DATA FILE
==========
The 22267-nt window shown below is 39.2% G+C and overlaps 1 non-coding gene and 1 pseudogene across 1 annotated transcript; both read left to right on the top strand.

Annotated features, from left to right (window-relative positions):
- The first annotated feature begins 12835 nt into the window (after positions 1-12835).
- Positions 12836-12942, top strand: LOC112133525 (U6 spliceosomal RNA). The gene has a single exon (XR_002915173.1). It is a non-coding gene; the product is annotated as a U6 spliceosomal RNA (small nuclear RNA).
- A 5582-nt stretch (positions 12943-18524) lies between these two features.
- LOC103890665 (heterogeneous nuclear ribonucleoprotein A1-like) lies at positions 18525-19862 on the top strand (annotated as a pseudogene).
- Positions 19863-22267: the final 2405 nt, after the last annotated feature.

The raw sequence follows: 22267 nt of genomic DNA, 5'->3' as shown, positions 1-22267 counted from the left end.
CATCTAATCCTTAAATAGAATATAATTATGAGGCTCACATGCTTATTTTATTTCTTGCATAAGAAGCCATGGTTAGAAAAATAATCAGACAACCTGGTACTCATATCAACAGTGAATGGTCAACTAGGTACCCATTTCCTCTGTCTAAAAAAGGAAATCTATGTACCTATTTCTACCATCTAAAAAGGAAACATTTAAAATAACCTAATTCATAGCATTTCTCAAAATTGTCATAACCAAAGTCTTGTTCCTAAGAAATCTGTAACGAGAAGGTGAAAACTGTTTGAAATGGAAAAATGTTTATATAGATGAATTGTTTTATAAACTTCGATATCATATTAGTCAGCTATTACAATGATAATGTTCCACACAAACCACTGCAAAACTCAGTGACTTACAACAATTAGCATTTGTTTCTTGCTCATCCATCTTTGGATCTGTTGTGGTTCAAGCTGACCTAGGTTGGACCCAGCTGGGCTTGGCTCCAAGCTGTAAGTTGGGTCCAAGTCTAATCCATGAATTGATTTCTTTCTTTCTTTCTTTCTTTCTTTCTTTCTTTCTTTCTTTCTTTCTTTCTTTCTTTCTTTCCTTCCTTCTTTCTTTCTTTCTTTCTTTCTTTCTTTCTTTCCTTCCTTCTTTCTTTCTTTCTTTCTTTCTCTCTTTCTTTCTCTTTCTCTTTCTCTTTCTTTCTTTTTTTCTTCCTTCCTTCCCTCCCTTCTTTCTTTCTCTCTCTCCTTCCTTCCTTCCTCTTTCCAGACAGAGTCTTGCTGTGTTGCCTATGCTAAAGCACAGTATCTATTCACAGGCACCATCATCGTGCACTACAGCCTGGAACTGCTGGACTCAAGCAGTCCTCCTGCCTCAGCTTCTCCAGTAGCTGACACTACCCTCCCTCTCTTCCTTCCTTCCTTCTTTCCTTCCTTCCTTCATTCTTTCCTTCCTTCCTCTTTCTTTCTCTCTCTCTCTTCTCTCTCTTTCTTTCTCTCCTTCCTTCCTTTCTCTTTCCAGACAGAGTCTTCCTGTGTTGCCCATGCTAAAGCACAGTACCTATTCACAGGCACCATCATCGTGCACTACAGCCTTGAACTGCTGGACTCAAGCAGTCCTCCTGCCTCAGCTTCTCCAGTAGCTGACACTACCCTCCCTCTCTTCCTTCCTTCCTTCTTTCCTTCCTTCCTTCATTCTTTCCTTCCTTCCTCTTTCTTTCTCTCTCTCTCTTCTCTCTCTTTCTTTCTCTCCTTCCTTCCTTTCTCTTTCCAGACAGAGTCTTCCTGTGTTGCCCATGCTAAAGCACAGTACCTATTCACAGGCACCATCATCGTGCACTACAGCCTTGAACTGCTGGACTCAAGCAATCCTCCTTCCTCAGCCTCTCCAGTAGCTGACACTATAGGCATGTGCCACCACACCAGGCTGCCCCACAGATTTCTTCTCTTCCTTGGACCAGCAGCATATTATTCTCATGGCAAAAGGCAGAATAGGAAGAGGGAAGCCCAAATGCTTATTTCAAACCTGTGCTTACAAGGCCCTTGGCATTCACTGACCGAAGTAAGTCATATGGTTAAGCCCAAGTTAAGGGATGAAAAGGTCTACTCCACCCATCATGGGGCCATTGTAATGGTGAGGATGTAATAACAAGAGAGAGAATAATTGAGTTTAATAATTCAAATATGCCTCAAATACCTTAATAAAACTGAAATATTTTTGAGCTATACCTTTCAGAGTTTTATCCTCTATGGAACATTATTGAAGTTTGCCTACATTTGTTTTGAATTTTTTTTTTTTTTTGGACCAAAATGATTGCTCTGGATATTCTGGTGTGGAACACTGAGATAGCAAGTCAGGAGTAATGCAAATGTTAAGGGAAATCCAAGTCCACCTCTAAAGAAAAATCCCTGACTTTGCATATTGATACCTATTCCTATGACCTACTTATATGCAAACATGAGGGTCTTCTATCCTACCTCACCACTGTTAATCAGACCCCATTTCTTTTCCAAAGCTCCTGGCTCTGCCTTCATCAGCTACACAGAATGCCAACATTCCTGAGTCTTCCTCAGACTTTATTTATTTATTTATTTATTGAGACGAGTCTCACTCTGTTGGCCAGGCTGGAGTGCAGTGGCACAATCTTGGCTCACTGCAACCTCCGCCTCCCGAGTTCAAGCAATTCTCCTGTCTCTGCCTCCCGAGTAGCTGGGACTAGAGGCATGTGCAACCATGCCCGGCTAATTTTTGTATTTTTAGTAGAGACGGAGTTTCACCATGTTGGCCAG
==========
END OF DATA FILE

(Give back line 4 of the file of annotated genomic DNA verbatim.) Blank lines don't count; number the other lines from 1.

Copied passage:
- Positions 12836-12942, top strand: LOC112133525 (U6 spliceosomal RNA). The gene has a single exon (XR_002915173.1). It is a non-coding gene; the product is annotated as a U6 spliceosomal RNA (small nuclear RNA).